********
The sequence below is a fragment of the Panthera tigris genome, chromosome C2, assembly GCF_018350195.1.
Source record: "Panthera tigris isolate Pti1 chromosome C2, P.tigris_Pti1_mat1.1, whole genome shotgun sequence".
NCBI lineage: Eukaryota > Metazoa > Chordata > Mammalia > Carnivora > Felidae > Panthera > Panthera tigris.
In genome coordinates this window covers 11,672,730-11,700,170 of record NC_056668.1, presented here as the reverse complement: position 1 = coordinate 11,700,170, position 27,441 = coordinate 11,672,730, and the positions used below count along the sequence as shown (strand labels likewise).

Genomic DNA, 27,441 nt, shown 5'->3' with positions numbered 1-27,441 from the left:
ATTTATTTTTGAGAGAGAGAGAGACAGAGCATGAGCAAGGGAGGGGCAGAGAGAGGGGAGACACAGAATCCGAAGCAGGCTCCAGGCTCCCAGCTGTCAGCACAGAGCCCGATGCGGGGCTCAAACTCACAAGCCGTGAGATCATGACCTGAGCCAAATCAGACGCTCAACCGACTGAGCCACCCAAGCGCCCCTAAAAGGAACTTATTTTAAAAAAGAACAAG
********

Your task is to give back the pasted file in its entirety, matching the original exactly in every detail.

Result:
The sequence below is a fragment of the Panthera tigris genome, chromosome C2, assembly GCF_018350195.1.
Source record: "Panthera tigris isolate Pti1 chromosome C2, P.tigris_Pti1_mat1.1, whole genome shotgun sequence".
NCBI lineage: Eukaryota > Metazoa > Chordata > Mammalia > Carnivora > Felidae > Panthera > Panthera tigris.
In genome coordinates this window covers 11,672,730-11,700,170 of record NC_056668.1, presented here as the reverse complement: position 1 = coordinate 11,700,170, position 27,441 = coordinate 11,672,730, and the positions used below count along the sequence as shown (strand labels likewise).

Genomic DNA, 27,441 nt, shown 5'->3' with positions numbered 1-27,441 from the left:
ATTTATTTTTGAGAGAGAGAGAGACAGAGCATGAGCAAGGGAGGGGCAGAGAGAGGGGAGACACAGAATCCGAAGCAGGCTCCAGGCTCCCAGCTGTCAGCACAGAGCCCGATGCGGGGCTCAAACTCACAAGCCGTGAGATCATGACCTGAGCCAAATCAGACGCTCAACCGACTGAGCCACCCAAGCGCCCCTAAAAGGAACTTATTTTAAAAAAGAACAAG